Thursday, 7 July 2011
Confusing couples (2)
The child who wrote “Solomon had three hundred wives and seven hundred porcupines” (see last week’s “Write thinking”) was clearly confusing porcupines (a word he/she knew) with concubines (a word presumably strange to him/her).
There are words that even some adults get confused – words which have clearly never been sorted out in their minds, perhaps because they have not frequently heard or seen the words used correctly, or perhaps because teachers, parents or friends have never had (or made use of) opportunities to correct them.
For example, a recent letter in the Witness spoke of students being “weary” of something instead of “wary” of it.
Perhaps you know people who confuse the words in the following pairs:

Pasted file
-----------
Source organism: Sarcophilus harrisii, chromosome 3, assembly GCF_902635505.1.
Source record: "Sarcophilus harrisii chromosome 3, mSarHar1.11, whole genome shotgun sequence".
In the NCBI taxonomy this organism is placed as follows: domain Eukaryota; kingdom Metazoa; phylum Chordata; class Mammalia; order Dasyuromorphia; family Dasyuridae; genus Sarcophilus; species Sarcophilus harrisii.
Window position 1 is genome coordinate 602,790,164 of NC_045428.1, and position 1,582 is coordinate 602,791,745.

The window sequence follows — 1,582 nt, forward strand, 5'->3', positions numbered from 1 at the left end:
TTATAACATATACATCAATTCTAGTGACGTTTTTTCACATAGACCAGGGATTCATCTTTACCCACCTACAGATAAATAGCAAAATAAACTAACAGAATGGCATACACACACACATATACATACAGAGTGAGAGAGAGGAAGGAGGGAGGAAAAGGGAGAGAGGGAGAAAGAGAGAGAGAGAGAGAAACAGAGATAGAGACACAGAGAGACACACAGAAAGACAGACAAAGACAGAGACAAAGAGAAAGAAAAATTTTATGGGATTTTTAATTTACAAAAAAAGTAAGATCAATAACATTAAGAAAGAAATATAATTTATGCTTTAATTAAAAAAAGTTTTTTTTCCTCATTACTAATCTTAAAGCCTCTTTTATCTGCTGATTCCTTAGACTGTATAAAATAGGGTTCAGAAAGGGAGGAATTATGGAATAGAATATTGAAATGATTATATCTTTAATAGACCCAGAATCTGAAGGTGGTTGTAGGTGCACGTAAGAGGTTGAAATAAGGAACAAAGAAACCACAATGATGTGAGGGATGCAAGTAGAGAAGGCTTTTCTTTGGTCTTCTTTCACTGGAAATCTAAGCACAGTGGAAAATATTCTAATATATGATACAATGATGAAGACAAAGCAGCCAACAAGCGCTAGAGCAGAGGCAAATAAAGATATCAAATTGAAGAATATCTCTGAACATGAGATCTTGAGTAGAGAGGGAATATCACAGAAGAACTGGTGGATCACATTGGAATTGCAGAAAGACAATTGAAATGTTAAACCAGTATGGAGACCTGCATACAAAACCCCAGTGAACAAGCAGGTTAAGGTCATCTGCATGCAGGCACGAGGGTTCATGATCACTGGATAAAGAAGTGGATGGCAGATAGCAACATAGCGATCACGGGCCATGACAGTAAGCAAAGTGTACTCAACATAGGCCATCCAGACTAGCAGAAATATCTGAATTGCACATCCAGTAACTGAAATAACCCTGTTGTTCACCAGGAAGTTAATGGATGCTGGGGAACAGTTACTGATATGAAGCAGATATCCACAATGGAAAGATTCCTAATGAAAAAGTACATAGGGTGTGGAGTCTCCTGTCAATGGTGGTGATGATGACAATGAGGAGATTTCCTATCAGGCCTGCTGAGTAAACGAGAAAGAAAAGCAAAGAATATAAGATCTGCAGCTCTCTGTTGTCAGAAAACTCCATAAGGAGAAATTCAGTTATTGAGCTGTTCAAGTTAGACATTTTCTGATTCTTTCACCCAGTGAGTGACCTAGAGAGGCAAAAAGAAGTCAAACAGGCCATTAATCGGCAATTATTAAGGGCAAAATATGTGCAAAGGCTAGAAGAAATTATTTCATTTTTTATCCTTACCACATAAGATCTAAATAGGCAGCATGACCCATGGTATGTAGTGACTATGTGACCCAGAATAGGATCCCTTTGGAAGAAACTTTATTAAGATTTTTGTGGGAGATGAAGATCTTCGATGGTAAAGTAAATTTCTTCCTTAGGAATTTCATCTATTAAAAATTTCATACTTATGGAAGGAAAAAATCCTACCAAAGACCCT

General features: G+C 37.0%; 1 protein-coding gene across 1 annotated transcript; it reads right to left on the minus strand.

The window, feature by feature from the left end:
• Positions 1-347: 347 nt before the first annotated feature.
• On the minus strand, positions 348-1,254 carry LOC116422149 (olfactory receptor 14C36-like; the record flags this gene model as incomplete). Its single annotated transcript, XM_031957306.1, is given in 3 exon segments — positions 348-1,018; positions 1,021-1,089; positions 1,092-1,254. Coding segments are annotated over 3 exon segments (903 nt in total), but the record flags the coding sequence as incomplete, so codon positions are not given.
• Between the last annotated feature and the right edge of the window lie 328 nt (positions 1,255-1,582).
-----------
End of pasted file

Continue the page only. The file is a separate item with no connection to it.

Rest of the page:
· Affect/Effect (as verbs): To affect means approximately the same as to influence, e.g.: Too little studying will usually affect [not effect] a student’s results. To effect means to bring about, e.g.: The new committee effected many changes.
· Flaunt/flout: “People have no respect for law and order nowadays; they just flaunt the rules to their hearts’ content.” Right? Wrong. When you disregard advice, a rule or a law, or treat it with contempt, you flout it. To flaunt something means to show it off, to display it.
Two “morals of the story”:
1. We should never be complacent about the use of words, but rather keep our ears and eyes open and be conscious of words that sound similar but mean totally different things.
2. We should never, never ever be without a dictionary or be too lazy to use it! For those who do most of their writing on their PCs, and particularly for those who are frequently online, it’s so easy nowadays with online dictionaries – no excuses.
P.S. A word that is the wrong word to use in a particular context is called a malapropism. –ws–